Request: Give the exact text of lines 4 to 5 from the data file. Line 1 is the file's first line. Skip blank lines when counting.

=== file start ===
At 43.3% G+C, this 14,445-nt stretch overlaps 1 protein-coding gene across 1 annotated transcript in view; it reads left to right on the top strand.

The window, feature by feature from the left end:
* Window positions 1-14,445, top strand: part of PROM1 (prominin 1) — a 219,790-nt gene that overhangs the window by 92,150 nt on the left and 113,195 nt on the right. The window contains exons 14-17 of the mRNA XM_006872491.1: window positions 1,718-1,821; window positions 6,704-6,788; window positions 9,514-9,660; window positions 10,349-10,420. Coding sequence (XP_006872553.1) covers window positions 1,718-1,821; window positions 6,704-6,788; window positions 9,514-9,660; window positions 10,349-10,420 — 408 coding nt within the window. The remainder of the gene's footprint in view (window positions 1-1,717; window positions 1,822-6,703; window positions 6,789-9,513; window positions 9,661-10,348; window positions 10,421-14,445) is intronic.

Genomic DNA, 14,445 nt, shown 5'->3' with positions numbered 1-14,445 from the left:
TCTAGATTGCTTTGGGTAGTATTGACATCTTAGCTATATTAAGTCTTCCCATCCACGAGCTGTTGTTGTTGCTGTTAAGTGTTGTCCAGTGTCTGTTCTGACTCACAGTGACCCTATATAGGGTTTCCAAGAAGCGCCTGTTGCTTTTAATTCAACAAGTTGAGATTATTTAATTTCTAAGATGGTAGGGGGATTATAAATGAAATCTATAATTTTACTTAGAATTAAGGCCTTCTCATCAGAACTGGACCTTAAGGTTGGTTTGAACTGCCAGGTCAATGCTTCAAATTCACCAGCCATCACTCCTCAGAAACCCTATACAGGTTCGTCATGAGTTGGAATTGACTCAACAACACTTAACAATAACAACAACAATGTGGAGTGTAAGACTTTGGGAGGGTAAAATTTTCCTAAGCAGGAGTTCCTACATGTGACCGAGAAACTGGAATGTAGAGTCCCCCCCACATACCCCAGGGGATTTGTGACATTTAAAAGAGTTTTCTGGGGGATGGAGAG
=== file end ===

Genomic DNA, 14,445 nt, shown 5'->3' with positions numbered 1-14,445 from the left:
TCTAGATTGCTTTGGGTAGTATTGACATCTTAGCTATATTAAGTCTTCCCATCCACGAGCTGTTGTTGTTGCTGTTAAGTGTTGTCCAGTGTCTGTTCTGACTCACAGTGACCCTATATAGGGTTTCCAAGAAGCGCCTGTTGCTTTTAATTCAACAAGTTGAGATTATTTAATTTCTAAGATGGTAGGGGGATTATAAATGAAATCTATAATTTTACTTAGAATTAAGGCCTTCTCATCAGAACTGGACCTTAAGGTTGGTTTGAACTGCCAGGTCAATGCTTCAAATTCACCAGCCATCACTCCTCAGAAACCCTATACAGGTTCGTCATGAGTTGGAATTGACTCAACAACACTTAACAATAACAACAACAATGTGGAGTGTAAGACTTTGGGAGGGTAAAATTTTCCTAAGCAGGAGTTCCTACATGTGACCGAGAAACTGGAATGTAGAGTCCCCCCCACATACCCCAGGGGATTTGTGACATTTAAAAGAGTTTTCTGGGGGATGGAGAG